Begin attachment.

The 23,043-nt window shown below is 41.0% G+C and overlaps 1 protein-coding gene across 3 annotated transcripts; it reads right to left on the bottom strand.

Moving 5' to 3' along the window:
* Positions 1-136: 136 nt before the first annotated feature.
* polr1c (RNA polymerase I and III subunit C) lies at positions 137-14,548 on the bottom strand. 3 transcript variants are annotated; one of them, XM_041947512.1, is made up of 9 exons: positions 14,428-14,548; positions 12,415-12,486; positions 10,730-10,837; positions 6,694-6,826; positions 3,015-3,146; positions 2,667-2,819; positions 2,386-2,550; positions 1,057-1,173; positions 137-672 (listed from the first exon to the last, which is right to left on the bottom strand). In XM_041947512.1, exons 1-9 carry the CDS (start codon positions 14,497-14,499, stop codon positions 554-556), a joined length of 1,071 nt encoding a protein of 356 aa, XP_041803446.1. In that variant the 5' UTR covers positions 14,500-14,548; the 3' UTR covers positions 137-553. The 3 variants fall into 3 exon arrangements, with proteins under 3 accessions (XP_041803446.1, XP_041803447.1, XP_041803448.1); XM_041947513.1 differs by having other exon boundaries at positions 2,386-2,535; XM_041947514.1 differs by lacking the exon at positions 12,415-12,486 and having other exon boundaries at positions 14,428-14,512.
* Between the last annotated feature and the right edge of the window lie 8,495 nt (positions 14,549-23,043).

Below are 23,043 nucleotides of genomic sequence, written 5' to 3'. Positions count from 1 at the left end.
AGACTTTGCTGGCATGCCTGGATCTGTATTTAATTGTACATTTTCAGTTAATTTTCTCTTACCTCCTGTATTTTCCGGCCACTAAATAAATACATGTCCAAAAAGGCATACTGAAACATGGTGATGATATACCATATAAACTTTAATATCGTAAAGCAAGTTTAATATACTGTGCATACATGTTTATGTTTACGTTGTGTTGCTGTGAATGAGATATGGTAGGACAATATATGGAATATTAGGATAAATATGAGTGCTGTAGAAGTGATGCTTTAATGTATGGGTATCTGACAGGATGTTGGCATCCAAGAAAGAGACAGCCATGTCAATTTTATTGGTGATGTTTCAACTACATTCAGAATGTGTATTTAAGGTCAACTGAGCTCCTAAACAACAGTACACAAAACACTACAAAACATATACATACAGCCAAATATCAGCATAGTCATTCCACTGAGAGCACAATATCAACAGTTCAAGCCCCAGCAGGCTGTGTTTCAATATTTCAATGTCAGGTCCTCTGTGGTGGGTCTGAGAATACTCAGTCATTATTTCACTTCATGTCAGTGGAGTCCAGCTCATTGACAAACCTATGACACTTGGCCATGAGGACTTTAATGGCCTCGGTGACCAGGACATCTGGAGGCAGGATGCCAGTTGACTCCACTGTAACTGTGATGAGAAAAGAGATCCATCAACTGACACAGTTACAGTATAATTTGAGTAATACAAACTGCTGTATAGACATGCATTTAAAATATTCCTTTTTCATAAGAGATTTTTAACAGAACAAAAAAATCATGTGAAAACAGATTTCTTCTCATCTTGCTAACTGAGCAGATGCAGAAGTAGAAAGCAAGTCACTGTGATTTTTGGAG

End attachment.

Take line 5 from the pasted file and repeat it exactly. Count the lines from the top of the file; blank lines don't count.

* Between the last annotated feature and the right edge of the window lie 8,495 nt (positions 14,549-23,043).